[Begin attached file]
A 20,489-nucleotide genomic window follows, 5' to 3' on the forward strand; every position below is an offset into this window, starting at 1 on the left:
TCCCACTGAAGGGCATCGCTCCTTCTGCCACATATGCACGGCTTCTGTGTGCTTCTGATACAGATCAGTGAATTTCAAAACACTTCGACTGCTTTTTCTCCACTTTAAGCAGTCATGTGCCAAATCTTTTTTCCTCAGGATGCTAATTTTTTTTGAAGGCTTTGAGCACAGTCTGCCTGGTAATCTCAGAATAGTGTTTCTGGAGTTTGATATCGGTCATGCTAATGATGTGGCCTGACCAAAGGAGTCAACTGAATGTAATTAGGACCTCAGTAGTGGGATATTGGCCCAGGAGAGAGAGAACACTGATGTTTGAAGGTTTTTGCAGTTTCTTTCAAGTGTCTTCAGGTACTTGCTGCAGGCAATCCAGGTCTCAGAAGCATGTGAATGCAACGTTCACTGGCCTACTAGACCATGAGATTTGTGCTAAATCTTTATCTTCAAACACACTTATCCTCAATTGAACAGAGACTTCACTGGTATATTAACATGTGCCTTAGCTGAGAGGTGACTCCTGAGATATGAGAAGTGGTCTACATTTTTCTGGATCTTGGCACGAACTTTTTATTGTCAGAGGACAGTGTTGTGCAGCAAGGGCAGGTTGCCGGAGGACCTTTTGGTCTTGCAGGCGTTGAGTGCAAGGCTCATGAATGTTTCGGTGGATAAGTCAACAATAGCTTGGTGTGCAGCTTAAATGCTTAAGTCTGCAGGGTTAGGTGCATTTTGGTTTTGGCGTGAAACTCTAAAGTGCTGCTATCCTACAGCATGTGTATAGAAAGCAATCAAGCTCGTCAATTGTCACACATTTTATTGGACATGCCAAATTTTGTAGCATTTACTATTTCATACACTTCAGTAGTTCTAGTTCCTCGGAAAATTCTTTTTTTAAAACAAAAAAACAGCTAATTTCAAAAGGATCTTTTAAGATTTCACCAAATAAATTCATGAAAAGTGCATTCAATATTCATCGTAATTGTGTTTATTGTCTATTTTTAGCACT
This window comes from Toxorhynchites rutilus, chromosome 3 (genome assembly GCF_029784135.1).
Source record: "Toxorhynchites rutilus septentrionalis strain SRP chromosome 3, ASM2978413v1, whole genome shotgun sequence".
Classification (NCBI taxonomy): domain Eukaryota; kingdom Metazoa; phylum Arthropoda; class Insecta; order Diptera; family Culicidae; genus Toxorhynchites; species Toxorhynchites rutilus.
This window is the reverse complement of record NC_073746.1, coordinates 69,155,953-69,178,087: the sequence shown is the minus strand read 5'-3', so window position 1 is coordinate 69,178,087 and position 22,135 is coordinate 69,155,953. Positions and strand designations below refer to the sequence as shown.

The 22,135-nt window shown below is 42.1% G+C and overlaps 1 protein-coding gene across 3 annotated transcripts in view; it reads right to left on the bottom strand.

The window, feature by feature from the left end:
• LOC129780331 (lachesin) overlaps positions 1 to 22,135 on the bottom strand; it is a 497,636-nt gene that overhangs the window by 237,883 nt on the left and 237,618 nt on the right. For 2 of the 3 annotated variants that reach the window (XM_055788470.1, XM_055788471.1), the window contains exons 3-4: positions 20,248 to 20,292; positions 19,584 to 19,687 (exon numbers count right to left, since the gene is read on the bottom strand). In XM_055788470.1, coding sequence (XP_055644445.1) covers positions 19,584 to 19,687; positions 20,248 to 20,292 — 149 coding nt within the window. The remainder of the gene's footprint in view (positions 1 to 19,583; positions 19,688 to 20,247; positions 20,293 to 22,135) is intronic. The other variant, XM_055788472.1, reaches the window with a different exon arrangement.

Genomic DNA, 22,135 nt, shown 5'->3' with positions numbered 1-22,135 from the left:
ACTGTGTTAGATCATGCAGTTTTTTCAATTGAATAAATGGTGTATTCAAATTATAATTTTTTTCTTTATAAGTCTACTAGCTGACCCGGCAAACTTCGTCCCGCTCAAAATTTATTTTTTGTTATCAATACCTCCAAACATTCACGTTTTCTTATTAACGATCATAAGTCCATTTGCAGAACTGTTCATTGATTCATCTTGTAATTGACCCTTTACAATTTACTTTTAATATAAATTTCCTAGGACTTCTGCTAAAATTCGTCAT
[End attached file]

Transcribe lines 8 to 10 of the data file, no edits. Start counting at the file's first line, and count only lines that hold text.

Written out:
The window, feature by feature from the left end:
• LOC129780331 (lachesin) overlaps positions 1 to 22,135 on the bottom strand; it is a 497,636-nt gene that overhangs the window by 237,883 nt on the left and 237,618 nt on the right. For 2 of the 3 annotated variants that reach the window (XM_055788470.1, XM_055788471.1), the window contains exons 3-4: positions 20,248 to 20,292; positions 19,584 to 19,687 (exon numbers count right to left, since the gene is read on the bottom strand). In XM_055788470.1, coding sequence (XP_055644445.1) covers positions 19,584 to 19,687; positions 20,248 to 20,292 — 149 coding nt within the window. The remainder of the gene's footprint in view (positions 1 to 19,583; positions 19,688 to 20,247; positions 20,293 to 22,135) is intronic. The other variant, XM_055788472.1, reaches the window with a different exon arrangement.

Genomic DNA, 22,135 nt, shown 5'->3' with positions numbered 1-22,135 from the left: